By Thena Robinson Mock
There is no way to make sense of an adult kicking the legs out from under a child-- a handcuffed child at that-- unless he isn’t viewed as a child at all. A few weeks ago, 13 year-old Keven Jean Baptiste was allegedly removed from a school bus in Boynton Beach, Fla. for supposedly defying a bus driver’s orders not to roll down a window. During a televised interview, Baptiste explained that a fellow student sprayed perfume on the bus. Baptiste, who suffers from asthma, was compelled to open a window. Video footage of the incident captures a jarring scene; police officers choking and kicking a handcuffed, defenseless black boy.
Keven's experience speaks to a broader pattern of the over-criminalization of youth of color and police brutality. For instance, in 2011, a 13 year-old Florida boy was arrested and charged with battery for throwing a lollipop on the school bus. Last year, a Florida honor student, Kiera Wilmot, was expelled and arrested for a science project gone wrong. Also in August of 2013, a Miami teenager, Israel Hernandez-Llach, was fatally shot in the chest with a Taser for painting graffiti.
A recent study from Dr. Phil Goff and the American Psychological Association showed that when compared to white youth, black boys are viewed as less innocent and older. The study also demonstrated that officers who had dehumanizing views of black children were more likely to have used force against them. These troubling perceptions were more likely to occur when applied to 13 year-olds, the same age as Jean Baptiste.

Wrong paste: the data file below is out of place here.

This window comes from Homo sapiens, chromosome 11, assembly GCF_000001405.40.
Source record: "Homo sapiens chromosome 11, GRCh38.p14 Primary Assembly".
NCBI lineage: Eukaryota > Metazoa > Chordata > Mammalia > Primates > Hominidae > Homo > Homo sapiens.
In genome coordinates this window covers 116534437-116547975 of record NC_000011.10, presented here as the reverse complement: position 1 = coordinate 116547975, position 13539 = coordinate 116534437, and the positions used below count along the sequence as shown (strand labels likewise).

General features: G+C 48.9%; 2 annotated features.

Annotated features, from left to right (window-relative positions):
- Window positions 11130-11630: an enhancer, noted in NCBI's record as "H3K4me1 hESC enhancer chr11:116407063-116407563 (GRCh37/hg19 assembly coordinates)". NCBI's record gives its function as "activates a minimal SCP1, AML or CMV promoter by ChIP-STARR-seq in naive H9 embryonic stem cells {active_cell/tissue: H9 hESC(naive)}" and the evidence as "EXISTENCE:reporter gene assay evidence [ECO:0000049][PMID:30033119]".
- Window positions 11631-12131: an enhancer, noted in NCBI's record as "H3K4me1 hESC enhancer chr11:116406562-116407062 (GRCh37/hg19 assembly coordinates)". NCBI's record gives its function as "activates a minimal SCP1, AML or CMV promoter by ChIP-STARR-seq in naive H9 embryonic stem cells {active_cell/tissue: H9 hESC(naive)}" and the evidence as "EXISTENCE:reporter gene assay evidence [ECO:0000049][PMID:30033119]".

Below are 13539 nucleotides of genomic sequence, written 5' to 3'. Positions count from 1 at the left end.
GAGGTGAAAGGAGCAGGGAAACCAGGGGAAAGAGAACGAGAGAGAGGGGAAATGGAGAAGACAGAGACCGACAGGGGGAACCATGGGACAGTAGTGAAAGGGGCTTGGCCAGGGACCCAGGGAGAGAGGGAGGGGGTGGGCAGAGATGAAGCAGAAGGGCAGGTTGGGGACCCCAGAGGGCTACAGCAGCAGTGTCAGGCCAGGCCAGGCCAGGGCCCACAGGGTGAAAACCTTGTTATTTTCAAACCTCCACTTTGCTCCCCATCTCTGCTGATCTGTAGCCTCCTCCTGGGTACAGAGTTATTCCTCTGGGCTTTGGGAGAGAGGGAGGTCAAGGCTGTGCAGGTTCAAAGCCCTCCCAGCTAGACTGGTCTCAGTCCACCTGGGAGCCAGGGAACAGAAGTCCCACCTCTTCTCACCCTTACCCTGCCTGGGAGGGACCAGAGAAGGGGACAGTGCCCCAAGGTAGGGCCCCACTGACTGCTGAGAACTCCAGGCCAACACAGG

Structural racism and biased perceptions of black boys creates an environment that condones their mistreatment. Since opening our doors, Advancement Project has supported grassroots organizations on the ground that have worked tirelessly to end the criminalization of youth of color in their communities. We are active players in a powerful movement aimed at dismantling the policies and practices that fuel the schoolhouse to jailhouse track, a crisis that impacts black and Latino boys more than any other group.
We know that our work must go beyond policies and practices. It requires a radical transformation of hearts and minds. Jean Baptiste deserved better. He should have been treated as a human being, and most importantly, a child.
Thena Robinson Mock is Project Director for Advancement Project, a multi-racial civil rights organization. Founded by a team of veteran civil rights lawyers in 1999, Advancement Project was created to develop and inspire community-based solutions based on the same high quality legal analysis and public education campaigns that produced the landmark civil rights victories of earlier eras. For more information visit http://www.safequalityschools.org.